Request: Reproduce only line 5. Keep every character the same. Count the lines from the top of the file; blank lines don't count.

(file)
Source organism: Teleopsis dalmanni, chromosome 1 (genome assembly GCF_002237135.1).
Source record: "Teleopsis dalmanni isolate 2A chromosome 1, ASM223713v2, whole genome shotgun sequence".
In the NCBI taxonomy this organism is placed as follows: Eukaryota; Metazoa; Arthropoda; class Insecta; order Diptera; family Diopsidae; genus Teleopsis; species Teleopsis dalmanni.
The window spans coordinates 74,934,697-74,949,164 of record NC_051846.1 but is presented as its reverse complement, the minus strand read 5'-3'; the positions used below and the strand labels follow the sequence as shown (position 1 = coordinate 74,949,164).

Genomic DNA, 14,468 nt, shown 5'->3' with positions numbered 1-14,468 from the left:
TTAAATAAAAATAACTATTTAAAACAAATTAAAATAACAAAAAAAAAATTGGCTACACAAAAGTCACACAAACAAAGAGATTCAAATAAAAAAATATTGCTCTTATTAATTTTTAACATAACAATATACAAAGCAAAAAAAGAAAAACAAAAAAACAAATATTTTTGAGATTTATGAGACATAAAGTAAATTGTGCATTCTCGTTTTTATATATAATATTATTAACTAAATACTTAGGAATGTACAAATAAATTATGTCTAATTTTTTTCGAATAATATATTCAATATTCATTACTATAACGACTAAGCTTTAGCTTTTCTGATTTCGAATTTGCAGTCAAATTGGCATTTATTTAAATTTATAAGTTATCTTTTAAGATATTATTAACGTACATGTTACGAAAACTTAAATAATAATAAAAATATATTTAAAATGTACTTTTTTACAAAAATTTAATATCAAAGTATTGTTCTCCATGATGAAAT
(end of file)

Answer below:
Genomic DNA, 14,468 nt, shown 5'->3' with positions numbered 1-14,468 from the left: